Lunge Split Jumps Inroduction

Today we are going to cover The Lunge Split Jump Exercise.

It's a great mix of the classic strength exercise(lunge) combined with some plyometric training.

The Lunge Split Jump has a difficulty level of beginner making it ideal for people of any fitness level.

Before attempting to perform this variation of lunges ensure that you have a strong understanding of the regular lunge.

If you have not performed regular lunges before or it has been awhile, you should spend a couple weeks practicing before attempting this version.

The distance that your legs get split (one foot in front and the other one behind) at will change the difficulty of the exercise.

You can make lunges easier by bringing your feet closer together. The farther apart they are, the more of an increase in the difficulty of completing the movement.

In this article, we will cover three different variations on how you can perform Split Lunge Jumps.

We will then include the actions you are required to perform to complete a jump lunge correctly.

The execution of this exercise will be the same regardless of what variation you choose.

  • The Assisted Lunge Split Jump
  • Bodyweight Lunge Split Jumps
  • Dumbbell Lunge Split Jumps

The Assisted Lunge Split Jump

For the Assisted variation you will require an object to hold onto to help you keep your body balanced.

If you chose to use the smith machine you should have the bar at chest level when you are standing.

As you perform the exercise, you will keep both of your hands on the bar to help you stabilize yourself.

At home, I have a pole in the middle of my basement. When I was first learning jump lunges, I would have my arm held out to the side to grasp the bar. This method does not provide as much stabilization as the smith machine but still works very well.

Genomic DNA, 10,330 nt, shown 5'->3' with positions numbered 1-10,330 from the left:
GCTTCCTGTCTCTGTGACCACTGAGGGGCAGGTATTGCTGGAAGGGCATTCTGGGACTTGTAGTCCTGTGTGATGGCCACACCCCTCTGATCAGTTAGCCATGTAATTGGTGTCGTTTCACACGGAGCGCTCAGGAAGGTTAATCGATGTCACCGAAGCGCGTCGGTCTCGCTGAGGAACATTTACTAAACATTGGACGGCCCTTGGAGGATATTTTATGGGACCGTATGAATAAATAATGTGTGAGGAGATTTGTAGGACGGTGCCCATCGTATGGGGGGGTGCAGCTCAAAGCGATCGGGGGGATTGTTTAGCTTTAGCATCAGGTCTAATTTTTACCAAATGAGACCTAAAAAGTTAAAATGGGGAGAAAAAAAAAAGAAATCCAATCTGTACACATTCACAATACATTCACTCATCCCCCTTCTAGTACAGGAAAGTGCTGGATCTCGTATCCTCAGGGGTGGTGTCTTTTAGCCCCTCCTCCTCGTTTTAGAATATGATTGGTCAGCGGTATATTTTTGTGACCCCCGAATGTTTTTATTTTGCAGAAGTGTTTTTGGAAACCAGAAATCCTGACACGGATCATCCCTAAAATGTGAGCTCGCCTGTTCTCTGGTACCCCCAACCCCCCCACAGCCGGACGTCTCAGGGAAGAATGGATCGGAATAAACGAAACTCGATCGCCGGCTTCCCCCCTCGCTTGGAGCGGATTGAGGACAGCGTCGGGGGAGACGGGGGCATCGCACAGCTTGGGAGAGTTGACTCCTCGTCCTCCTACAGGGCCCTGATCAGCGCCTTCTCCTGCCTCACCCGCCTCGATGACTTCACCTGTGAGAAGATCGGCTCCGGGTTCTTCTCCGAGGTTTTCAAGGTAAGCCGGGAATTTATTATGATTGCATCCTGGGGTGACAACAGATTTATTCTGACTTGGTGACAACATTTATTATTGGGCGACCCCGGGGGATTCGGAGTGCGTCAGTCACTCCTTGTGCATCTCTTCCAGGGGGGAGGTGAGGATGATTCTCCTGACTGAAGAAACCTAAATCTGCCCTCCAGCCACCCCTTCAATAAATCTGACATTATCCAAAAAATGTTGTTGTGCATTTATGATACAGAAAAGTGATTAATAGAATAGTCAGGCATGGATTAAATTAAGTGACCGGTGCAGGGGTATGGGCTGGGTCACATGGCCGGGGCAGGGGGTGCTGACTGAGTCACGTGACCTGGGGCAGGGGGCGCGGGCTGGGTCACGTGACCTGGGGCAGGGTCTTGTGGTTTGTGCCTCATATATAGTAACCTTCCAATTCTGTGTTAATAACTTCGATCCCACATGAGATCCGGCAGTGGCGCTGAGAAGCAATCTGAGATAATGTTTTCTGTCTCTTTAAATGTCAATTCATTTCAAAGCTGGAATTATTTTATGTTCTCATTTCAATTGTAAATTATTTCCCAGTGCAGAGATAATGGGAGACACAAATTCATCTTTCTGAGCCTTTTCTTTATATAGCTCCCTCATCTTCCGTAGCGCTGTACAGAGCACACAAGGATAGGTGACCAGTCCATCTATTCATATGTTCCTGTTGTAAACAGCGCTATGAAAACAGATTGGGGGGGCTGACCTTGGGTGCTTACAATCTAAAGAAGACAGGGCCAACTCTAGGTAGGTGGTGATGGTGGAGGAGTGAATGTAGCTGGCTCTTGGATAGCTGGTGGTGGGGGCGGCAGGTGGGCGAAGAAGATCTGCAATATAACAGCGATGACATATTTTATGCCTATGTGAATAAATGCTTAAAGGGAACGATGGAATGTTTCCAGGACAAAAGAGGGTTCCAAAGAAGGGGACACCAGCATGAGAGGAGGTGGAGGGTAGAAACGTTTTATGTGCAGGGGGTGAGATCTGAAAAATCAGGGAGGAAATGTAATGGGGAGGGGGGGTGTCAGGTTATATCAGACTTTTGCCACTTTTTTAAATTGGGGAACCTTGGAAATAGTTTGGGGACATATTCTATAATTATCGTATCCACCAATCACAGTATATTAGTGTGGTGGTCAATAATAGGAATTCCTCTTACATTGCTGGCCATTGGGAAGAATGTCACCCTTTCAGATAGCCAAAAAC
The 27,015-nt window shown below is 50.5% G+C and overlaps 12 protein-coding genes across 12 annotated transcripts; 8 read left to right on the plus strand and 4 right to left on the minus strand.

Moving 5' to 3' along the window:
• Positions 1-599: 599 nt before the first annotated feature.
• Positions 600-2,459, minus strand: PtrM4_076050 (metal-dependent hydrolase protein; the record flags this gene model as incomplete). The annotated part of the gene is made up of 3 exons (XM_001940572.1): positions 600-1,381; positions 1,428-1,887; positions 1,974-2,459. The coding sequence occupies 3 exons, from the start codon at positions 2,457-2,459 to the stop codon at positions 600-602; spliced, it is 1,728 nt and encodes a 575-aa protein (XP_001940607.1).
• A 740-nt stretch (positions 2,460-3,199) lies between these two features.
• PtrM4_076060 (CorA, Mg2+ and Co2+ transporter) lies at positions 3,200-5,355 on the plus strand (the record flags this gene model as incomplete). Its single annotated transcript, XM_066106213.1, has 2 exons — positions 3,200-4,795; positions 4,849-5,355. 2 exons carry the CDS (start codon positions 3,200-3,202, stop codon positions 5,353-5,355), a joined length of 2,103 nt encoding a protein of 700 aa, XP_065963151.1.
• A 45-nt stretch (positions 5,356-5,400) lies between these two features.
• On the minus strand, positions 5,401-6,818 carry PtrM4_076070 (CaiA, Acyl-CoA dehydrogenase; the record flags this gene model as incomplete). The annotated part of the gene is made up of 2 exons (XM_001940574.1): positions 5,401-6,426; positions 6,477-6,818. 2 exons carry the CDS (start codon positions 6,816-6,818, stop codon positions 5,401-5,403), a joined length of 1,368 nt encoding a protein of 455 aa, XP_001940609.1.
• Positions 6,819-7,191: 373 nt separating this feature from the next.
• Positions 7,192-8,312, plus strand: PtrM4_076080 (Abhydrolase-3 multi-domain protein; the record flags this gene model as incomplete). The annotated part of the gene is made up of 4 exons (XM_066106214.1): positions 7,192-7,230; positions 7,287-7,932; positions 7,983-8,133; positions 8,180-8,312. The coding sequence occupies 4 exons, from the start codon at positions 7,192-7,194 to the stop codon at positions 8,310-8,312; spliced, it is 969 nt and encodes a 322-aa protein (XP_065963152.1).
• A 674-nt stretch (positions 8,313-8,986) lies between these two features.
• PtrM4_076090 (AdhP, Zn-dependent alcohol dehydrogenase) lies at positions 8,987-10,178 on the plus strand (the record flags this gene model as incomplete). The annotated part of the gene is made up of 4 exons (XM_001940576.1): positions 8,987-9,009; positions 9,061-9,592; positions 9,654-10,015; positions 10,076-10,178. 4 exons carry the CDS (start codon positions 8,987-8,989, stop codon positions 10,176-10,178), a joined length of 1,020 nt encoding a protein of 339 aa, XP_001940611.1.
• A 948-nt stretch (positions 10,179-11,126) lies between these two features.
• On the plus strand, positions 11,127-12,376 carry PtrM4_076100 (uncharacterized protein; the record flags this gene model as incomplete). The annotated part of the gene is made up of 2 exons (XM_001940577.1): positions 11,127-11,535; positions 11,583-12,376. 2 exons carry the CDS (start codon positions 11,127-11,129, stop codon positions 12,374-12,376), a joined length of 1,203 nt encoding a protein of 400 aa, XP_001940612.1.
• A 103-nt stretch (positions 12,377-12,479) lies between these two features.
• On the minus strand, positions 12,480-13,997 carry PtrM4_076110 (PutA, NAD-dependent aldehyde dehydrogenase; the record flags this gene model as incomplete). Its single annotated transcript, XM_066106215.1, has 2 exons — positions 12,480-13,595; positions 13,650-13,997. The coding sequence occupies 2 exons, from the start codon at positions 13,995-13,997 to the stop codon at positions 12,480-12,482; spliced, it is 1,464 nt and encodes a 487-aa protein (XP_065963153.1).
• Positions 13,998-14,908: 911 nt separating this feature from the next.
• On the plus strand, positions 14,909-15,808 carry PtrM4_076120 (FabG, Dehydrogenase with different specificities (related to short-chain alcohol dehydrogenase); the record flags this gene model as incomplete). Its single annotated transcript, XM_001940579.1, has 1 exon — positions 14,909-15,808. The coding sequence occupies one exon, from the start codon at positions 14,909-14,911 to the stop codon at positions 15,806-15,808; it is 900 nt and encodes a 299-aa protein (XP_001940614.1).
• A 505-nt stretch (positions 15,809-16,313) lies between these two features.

Bodyweight Lunge Split Jumps

this is the natural variation. Just refer to the How to example below for exact instructions on how to perform the exercise.

Dumbbell Lunge Split Jumps

These are the hardest version outlined in this article. You will do everything as the bodyweight version. But you will also be holding kettlebells or dumbbells at your side.

You can also use weight cuffs to add additional weight without having to hold weights in your hands, which can feel awkward while jumping.

Remember to focus on the explosive jumps, we are doing plyometrics here, not just strength training.


Do not allow the knee of your front foot to go past your toes. Doing so will cause extra stress on your knee joint.

You should be contracting your core throughout the entire movement. Flex as if someone was going to punch you in the stomach to help engage your core muscles.

Lunge Split Jump How To

Image Example

Lunge Split Jumps How To

Written Description

  • Stand with your torso upright. Take a step forward with one of your feet. You are moving your foot forward by approximately two feet. Breath in as you lower your body while keeping your torso in the upright position. Keep lowering your body until the knee of your back leg is almost touching the floor.
  • You are now in the starting position.
  • Your front knee is to be atop the midline area of your foot.
  • Jump as high as you can by explosively extending your legs. Use your arms by swinging them to help you gain extra momentum.
  • As you are in the air move your front foot to the back position and the back leg to the front position. You should be back into the split (lunge stance when landing).
  • Absorb the impact by returning back to the starting position.
  • Repeat for the desired number of repetitions or time that you have selected.

Video Demonstration

Muscles Used

  • Quadriceps
  • Hamstrings
  • Glutes
  • Calves

Lunges are a compound functional lift. Making them ideal to include in any training program.

Functional movements mimic everyday activities.

By strengthening your body with functional moves, you will find that activities you perform outside of the gym become easier.

The lunge position is also shown to help people activate their glutes. Many people have overactive hip flexors limiting their ability to activate their glute muscles entirely. The lunge helps you to neutralize the hip flexors requiring your glutes to activate.

It may take a bit of time for you to gain the balance required. Just keep practicing, and in no time you will find your balance improving.

Hopefully, you will try including them into your routine.

If you found the information here useful, it would be great if you would share or like the article :).

Or if you have any questions or think some additional information should be included leave a comment below and let me know.

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